Note that the sum of squares of the deviation in equation (6) is closely related to the goodness-of-fit statistic called chi-square (or λ2). The minimization problem of equation (6) can be solved in a variety of manners, for example, by a nonlinear regression procedure such as the Levertberg-Marquardt algorithm, or, alternatively, by a two-dimensional search (or, in the case of a different approximation involving n unknowns, by an n-dimensional search), etc. In the specific example, given a range of possible values of “α” and “β”, one can compute the chi-square errors for each pair of “α” and “β”, i.e.

i ( c ( p i ) - c known ( p i ) ) 2 / ζ ( 7 )
and displays the errors as a function of “α” and “β” values. The optimal “α” and “β” can then be identified from the minimum of 2D display (or n-dimensional display, chart, array, etc., when there are n unknowns).

Although the forgoing analysis focused on the compressibility and changes in volume based on variations in pressure, in aspects of the subject innovation, volume can be calibrated based on other independent variables (e.g., temperature, etc.), or one or more other system parameters (e.g., the dimensions, damping, or other characteristics of a vibrating wire sensor, etc.) can be calibrated based on pressure, temperature, etc. These calibrations can still be based on approximations to unknown functions, although the specific equations and functions would vary based on the corresponding changes in choice of parameter and/or independent variable, as would be known to person of skill in the art in light of the subject discussion. For example, changes in volume based on temperature would not depend on the compressibility, but rather the thermal expansion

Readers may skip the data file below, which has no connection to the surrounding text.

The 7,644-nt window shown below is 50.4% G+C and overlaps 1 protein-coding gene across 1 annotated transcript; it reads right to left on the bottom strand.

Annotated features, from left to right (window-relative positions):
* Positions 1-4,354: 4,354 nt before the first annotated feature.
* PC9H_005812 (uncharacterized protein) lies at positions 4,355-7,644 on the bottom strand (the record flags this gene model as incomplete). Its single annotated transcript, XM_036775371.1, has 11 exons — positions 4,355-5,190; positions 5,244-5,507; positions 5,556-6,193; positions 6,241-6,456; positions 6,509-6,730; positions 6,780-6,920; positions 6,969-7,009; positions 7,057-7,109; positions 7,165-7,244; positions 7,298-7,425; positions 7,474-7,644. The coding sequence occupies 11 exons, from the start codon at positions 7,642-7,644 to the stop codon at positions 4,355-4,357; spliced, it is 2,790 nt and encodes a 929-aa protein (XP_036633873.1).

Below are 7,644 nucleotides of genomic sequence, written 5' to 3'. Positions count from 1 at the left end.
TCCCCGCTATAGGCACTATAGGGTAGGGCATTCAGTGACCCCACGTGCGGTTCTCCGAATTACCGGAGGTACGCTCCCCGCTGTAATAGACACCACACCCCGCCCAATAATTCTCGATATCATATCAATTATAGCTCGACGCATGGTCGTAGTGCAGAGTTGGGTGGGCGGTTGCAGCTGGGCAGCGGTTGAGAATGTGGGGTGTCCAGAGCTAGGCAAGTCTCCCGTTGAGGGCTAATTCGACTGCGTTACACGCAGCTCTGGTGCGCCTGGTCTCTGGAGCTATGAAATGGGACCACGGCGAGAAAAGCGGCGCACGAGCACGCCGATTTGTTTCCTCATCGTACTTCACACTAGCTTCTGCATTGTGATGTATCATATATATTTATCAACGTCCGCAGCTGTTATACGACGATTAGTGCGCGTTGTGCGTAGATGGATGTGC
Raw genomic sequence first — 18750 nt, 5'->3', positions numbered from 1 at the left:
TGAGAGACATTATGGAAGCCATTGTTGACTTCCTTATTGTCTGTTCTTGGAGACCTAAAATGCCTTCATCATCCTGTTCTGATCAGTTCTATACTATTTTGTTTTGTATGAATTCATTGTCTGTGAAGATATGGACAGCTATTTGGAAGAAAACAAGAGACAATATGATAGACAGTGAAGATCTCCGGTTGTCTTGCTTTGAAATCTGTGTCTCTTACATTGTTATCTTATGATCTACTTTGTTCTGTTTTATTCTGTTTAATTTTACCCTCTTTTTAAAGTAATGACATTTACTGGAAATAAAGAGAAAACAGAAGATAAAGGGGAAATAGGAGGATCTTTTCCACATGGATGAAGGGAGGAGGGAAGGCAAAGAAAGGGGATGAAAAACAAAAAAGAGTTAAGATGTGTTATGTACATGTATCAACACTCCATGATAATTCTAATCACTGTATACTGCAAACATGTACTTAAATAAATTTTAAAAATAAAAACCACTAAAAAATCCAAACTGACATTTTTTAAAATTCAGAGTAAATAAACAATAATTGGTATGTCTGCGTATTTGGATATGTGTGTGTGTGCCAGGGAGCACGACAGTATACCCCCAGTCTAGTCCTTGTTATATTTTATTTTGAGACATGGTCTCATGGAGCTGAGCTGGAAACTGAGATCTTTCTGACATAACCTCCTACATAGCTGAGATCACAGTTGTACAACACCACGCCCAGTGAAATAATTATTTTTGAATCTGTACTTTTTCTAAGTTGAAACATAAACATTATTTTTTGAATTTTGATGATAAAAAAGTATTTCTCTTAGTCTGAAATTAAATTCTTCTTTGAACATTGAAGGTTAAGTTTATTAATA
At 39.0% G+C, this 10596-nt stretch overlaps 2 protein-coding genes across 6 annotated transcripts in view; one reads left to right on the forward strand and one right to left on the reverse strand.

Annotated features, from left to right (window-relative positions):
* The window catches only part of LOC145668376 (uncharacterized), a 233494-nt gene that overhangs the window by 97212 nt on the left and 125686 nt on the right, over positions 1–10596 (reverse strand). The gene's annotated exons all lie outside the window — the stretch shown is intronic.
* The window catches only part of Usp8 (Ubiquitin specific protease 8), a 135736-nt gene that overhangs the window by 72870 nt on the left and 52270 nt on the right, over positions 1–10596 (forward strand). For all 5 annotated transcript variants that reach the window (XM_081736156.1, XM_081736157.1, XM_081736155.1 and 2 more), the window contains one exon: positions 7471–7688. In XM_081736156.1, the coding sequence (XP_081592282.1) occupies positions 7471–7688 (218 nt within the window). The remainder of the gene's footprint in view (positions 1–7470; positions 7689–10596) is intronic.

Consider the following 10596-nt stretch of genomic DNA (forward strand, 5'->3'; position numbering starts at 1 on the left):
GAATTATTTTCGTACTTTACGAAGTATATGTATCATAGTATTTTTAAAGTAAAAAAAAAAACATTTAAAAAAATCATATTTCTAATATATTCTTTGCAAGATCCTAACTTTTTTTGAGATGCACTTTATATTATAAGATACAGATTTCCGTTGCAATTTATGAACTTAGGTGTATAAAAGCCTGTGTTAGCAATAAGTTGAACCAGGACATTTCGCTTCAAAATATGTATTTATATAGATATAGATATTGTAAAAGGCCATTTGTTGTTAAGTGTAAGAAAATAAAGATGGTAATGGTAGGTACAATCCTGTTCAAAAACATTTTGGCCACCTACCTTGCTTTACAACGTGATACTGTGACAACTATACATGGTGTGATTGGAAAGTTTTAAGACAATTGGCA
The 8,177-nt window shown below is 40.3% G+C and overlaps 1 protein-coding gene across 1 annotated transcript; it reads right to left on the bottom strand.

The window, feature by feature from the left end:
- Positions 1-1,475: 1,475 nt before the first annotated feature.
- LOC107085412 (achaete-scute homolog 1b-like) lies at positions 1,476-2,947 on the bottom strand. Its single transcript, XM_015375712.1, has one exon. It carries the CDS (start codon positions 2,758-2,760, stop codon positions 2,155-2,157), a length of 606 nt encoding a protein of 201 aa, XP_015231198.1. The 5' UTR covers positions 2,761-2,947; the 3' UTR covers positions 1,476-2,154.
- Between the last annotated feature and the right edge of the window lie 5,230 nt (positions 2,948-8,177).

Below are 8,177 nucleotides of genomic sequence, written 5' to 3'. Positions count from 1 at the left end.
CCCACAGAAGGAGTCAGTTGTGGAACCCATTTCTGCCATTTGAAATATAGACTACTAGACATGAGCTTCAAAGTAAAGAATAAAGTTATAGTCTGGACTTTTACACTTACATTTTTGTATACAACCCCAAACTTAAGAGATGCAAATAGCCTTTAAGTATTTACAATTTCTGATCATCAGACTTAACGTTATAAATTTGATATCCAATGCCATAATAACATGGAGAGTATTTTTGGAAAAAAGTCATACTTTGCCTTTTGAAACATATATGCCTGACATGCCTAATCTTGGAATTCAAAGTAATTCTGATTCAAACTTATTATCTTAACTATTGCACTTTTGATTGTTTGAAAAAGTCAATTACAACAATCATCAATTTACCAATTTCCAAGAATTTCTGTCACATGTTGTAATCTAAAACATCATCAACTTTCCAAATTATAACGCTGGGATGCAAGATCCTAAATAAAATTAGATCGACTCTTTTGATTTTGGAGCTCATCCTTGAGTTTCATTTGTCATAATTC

( i . e . , 1 V ( T ) V ( T ) T ) ,
and an approximation of the thermal expansion of the system would be a volume as a function of temperature (e.g., a quadratic approximation would be of the form αT+βT2, etc.). Calibration can be based on one or more independent variables (e.g., pressure, temperature, etc.), and calibration of a system parameter based on two or more can occur sequentially (e.g., with a first set of measurements taken during an isothermal pressurization and depressurization of a reference fluid, a second set of measurements taken during an isobaric temperature change of the reference fluid, etc.).

Additionally, the system can be checked for leaks prior to implementing the calibration procedure described above. With a system leak, recorded data would still be able to fit the model of equation (3). However, mixing of known fluid and a leaking fluid (e.g., mud, J26, etc.) from outside can alter the known fluid properties, which has the potential to render the calibration results invalid.